Theresa May Is Just Another Professional Woman Dragged Down By Unprofessional Men

When women make mistakes, they are marked incompetent, stupid, unsuited. Yet when men make mistakes, they face little further judgement on their character or their ability.

Dressed in a red suit, her hair blowing in the uncompromising wind, Theresa May confirmed her intention to resign as prime minister on Friday. In a speech which outlined her infamous determination and resolve, Theresa May confirmed she would resign from office on Friday 7 June.

In doing so, May will trigger a Conservative leadership election, one of the most important in the country’s history. While there are numerous ministers and backbenchers supposedly set to confirm their intention to stand, it’s notable that Boris Johnson is the current frontrunner. So, picture this, within a matter of weeks he could be the next prime minister.

In essence, we could be replacing one of the most collected and professional women in politics – I have no idea how she’s handled the last few months but it should be bottled and sold en masse – with one of the most unprofessional of men. And in some ways, that’s much of his public appeal.

It would be moderately alarming and eyebrow raising if this was an exception but, as part of what now seems to be an emerging trend, it’s a prospect that should be unsettling. Despite the moderate advancements that have been made towards equality within the political world, around the globe, unprofessional, inexperienced men are being promoted over experienced, professional women. And it’s a trend that needs to be talked about.

There’s an often overlooked double standard in how male and female politicians are assessed within the political world, with women often being judged under a much stricter magnifying glass that that of their male counterparts.

When Diane Abbott made her now famous mathematical error on police pay during a 2017 interview with LBC, she was ridiculed and declared unfit for public office. Yet, by contrast, Boris Johnson published comments that referred to burka wearing Muslim women as ‘post boxes’, he was considered brave for expressing his offensive beliefs. And is now potentially set to be the next prime minister.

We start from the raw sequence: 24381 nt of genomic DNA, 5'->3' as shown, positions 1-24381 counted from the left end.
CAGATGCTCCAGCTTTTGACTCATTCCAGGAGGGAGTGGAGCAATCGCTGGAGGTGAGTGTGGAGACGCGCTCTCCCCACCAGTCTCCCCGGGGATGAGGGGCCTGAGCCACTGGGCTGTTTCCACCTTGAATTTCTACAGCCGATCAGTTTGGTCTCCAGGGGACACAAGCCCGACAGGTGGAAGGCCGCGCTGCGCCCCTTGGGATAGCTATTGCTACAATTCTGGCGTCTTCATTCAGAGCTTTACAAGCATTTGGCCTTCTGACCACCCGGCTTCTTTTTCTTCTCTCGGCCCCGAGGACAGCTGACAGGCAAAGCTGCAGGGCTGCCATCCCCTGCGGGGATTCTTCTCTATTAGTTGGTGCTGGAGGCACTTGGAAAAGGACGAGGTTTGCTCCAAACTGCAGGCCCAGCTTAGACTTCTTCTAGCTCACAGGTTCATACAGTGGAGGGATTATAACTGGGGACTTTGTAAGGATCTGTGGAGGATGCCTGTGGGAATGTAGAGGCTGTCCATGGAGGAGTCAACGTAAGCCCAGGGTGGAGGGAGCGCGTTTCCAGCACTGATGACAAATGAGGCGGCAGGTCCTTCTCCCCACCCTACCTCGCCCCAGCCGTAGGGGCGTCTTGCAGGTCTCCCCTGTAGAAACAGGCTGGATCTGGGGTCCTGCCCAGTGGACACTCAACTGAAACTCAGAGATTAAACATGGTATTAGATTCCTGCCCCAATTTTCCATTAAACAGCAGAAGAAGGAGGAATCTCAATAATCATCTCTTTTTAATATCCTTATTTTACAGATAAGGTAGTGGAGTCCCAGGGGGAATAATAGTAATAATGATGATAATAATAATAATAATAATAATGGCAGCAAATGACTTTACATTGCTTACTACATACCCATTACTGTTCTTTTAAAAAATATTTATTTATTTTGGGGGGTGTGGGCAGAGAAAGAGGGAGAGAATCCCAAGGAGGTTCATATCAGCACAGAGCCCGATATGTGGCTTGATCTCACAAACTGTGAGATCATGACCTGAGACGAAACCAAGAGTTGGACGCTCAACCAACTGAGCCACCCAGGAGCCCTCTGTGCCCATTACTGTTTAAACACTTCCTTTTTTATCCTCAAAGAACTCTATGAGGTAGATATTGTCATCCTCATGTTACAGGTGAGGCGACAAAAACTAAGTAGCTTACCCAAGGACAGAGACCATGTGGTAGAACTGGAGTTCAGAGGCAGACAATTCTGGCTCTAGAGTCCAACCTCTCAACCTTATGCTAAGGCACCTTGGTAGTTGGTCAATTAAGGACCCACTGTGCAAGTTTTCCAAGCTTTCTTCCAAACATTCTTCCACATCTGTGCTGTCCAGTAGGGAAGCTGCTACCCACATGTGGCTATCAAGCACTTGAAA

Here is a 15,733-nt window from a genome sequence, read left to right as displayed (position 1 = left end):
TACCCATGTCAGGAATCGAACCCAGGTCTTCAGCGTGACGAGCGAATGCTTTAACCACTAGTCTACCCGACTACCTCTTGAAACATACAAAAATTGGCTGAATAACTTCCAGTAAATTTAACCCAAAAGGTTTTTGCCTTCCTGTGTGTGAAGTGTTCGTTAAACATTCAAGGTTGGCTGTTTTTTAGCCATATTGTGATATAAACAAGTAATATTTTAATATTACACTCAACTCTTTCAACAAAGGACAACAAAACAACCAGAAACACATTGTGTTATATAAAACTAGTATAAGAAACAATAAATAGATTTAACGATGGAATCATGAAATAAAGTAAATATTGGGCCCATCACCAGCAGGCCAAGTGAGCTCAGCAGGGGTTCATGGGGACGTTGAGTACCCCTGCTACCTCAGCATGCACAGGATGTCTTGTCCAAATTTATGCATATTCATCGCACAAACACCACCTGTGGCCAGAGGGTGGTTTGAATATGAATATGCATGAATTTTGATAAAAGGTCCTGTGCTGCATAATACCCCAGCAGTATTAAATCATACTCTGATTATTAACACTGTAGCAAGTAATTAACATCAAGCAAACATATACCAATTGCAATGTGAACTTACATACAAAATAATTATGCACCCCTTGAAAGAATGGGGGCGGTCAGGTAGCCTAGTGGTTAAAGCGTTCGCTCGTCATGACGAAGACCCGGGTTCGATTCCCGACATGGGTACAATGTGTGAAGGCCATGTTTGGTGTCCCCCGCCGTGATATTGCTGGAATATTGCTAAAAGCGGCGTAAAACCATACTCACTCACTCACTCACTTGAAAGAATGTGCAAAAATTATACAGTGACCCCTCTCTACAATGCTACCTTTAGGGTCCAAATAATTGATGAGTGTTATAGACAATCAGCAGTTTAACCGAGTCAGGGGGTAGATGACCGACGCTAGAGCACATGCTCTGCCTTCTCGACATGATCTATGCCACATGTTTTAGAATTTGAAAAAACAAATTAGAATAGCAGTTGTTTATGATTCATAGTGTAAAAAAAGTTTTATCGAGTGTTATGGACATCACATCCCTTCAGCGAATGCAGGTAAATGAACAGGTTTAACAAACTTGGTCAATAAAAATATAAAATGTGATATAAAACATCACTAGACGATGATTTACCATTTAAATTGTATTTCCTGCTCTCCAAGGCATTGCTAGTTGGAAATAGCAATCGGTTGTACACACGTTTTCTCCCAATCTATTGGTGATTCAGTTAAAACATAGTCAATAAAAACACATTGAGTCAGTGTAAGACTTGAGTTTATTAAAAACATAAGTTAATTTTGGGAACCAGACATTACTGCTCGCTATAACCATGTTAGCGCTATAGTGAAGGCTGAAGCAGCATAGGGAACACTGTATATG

When women make mistakes, they are seen as being incompetent, stupid and unsuited for the political world. Yet, when men make mistakes, they are seen as having made mistakes, are seen as figures of fun and face little further judgement on their character or their ability.

Yet, this is just the average politician being criticised in a far from standardised way but electoral trends are now showing us that women are being further punished should they dare to enter any kind of political contest.

We only have to look to the United States to see the full consequences of this phenomenon in action. At the 2016 election, Donald Trump was new to the political foray, with no actual political experience but bundles of supposed ‘character’. On the other hand, you had Hillary Clinton, a woman who had spent the past five decades living and breathing the political life. Whilst she was undoubtedly tainted by hers, and her husbands, past behaviour, she was certainly a much more respectable and experienced candidate. Throughout the campaign, Clinton often faced criticism for her outfit and her hairstyle selections, whilst Trump’s hair has now become a signature of the his unprofessional appearance.

Yet more concerningly, Clinton was often misjudged for her marriage to former president Bill Clinton. It was he that had an affair and yet, it was often her that faced criticism. And it’s not a phenomenon that is unique to the United States. During the Labour Party leadership election of 2015, which saw Jeremy Corbyn triumph over his more experienced counter parts, a similar rhetoric was noted. In this election, experienced politician Yvette Cooper chose to stand and was an initial front runner. Yet swathes of people immediately declared themselves unable to vote for such a politician. Why? Well, not because of her political beliefs or past voting record, but because of her marriage to divisive politician Ed Balls.

Women are often are judged by the relationships that they hold and are traditionally seen as being ‘tainted’ by such associations. It’s a trend that is intrinsically sexist and outdated, as it suggests that women are still unable to differentiate their partners opinion from their own.

But amongst all of this, there is hope for the future and the 2020 presidential election could now see more women than ever choosing to be considered for the White House. So, despite everything, it seems that on the whole, women are more determined than ever and are not yet being deterred by this damaging trend.

As is the case with fad diets, fashion and even politics trends, by their own nature, fade into history, and when they do someone has to be there to pick up the pieces. In this case – just as Theresa May has attempted to do with Brexit – professional women will be there to clean up after unprofessional men.

Great, so what is it that we do in the meantime?

We, as a collective,, have to stand up to the often dominating status quo and challenge outdated and misjudged traditions. We have to fight back at elections, and do so by standing and ensuring that people vote, making our voices heard and refusing to be silenced.

But more importantly, we have to take a leaf out of Theresa May’s book and stand resilient in the face of such a storm.

The roads of history are paved with stories of fantastic women and when backlash culture dies, we will be there to pick up the pieces.


What's Hot